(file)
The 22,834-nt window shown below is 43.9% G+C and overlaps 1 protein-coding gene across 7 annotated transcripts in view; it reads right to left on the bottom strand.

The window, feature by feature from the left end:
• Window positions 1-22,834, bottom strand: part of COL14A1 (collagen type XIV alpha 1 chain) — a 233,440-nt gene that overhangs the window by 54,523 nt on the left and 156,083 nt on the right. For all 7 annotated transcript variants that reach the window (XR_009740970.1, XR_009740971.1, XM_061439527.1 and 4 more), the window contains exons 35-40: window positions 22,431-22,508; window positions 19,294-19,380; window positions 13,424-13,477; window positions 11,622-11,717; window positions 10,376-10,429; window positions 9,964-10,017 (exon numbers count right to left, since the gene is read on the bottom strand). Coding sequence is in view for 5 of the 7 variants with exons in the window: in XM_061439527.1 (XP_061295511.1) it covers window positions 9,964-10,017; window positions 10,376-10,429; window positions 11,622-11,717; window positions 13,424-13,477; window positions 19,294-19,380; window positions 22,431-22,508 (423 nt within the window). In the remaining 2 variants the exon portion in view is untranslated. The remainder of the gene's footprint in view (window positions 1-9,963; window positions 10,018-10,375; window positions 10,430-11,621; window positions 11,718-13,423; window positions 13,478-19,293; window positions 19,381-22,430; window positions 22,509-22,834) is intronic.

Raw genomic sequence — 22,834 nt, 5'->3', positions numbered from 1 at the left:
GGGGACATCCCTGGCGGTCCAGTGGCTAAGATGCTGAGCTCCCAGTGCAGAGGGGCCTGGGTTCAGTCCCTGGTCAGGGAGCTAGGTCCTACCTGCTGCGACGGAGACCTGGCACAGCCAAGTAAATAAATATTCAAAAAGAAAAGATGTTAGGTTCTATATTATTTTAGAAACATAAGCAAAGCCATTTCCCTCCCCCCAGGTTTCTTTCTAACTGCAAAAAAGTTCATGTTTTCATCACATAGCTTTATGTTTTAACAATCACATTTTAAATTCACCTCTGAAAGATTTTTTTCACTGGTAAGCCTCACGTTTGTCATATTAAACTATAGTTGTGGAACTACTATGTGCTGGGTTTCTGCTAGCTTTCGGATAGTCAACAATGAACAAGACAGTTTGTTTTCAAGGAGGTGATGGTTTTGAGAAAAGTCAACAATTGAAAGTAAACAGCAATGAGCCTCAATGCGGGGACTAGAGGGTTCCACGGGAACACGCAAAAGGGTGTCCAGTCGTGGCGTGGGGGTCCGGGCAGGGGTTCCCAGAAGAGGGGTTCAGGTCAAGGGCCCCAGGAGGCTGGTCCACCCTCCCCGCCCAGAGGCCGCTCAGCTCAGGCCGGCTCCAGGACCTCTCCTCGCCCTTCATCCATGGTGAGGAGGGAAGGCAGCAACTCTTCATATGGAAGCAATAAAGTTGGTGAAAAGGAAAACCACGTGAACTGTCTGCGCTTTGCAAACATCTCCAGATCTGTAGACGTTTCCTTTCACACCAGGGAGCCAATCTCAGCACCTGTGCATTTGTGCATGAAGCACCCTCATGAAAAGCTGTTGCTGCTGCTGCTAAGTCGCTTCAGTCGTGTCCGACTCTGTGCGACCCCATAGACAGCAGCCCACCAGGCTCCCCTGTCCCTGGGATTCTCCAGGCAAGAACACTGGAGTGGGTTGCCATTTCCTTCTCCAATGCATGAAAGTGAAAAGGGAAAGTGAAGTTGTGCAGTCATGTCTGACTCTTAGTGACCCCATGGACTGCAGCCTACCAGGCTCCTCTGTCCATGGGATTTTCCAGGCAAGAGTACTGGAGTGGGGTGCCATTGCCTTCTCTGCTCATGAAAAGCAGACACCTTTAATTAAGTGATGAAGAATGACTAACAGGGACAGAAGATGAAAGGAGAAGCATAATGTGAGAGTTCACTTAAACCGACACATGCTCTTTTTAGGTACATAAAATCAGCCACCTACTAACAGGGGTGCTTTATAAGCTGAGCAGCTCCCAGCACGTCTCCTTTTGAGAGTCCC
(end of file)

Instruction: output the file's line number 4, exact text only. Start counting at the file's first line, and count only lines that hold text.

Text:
Raw genomic sequence — 22,834 nt, 5'->3', positions numbered from 1 at the left: